The Three Levels of Nonviolence

In Perspectives on Nonviolence, my father described three levels of nonviolence.

  • First Level is Technique such as tactics and strategies that hold out more promise than violence or retaliation.
  • The Second Level is Policy, that one can and must find a way without using violence or brute force.
  • But the Third Level is A Spiritual discipline in the Hands of God.

Walker explained, “There are times when no way other than violence seems open, when nonviolence gives promise of nothing but utter defeat. At such times, one must walk by faith and not by sight. At the third level, nonviolence is an act of trust in God and obedience to His will. He can bless this act of faithfulness beyond human calculation. In this dimension is revealed the truth that ‘... God chose what is foolish in the world to shame the wise, God chose what is weak in the world to shame the strong.’” (1 Cor. 1:27).

Five Steps to Nonviolence

Five steps are usually involved in a successful nonviolent approach to injustice. These are the steps that Charlie Walker and Martin Luther King most often recognized:

1) Investigation. The first Step is “Investigate. Know the facts. Rev. King sometimes took months investigating a situation before moving in. He investigated and learned the facts, the laws, the personalities on both sides. He knew what he was dealing with, knew what he was talking about, and had a plan when he approached the leadership of a city or nation.
2) Negotiation. After determining the facts and related laws, negotiate based on those facts and specific things you desire to change. Make sure you negotiate with those who have power to make the changes you seek. In Montgomery, Martin Luther King and other black leaders were very specific in their demands. They met with city officials in March of 1955 to negotiate seating on city buses and gave the city the chance to correct wrongs. The boycott did not begin until Rosa Parks’ arrest nine months later.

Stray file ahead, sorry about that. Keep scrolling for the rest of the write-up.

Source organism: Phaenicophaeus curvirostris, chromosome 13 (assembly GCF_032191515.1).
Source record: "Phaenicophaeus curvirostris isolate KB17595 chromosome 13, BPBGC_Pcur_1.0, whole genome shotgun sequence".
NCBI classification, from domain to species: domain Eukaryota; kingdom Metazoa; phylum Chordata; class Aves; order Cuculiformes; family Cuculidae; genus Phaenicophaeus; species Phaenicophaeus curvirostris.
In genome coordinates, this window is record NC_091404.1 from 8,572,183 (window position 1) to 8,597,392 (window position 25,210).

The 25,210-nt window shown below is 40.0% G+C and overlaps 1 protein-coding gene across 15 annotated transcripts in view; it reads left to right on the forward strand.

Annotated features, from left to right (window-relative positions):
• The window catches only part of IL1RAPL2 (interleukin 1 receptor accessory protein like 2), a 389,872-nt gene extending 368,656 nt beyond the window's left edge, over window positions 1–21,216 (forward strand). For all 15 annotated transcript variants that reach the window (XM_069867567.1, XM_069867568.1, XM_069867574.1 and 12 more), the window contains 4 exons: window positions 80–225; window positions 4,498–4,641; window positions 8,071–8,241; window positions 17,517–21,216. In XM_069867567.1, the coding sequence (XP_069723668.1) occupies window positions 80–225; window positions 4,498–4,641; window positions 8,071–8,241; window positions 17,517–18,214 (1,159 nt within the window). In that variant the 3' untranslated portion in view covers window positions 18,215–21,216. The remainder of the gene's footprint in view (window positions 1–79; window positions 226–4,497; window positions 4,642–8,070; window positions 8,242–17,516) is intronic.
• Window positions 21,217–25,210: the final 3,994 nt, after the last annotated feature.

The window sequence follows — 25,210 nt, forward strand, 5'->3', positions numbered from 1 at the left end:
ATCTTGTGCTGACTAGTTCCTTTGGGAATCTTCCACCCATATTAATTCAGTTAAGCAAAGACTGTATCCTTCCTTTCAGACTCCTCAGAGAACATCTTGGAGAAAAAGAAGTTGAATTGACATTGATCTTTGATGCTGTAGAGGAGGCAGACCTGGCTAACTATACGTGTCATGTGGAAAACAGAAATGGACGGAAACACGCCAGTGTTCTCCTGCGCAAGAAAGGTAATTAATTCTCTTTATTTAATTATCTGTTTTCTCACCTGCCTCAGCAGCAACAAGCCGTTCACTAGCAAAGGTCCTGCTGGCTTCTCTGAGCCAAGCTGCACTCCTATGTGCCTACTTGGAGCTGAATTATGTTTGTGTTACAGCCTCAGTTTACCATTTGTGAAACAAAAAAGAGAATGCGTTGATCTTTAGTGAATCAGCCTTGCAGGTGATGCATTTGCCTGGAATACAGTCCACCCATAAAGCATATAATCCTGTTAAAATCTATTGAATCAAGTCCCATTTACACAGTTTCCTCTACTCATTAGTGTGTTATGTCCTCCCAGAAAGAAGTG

3) Educate the Public. If negotiation fails, educate the public about grievances so peaceful change may take place. Try to educate the public into understanding, accepting, and even perhaps demanding  peaceful change. Publish articles, brochures, and electronic media to get the word out.
4) Spiritual Preparation. According to Charlie Walker, “Nonviolent direct action relies upon moral and spiritual resources.” Before beginning direct action, Gandhi sometimes undertook a period of fasting for spiritual self-purification. Some may find a period of prayer and self-examination important for clarifying motives and purpose. Train using role playing to achieve spiritual discipline and moral strength.
5) Direct Action. Only as a last resort, should direct action be launched. Too often people charge ahead, without laying the groundwork, and act based on rumors. They fail to negotiate based on specifics learned from investigation.  Charlie Walker stressed, “Direct action must be launched only when all attempts at persuasion have failed, repeated offers of negotiation are refused and no area of compromise can be found.” He wrote, “the effort is not to overcome or humiliate the opponents, but rather ... to seek reconciliation, understanding and friendship.”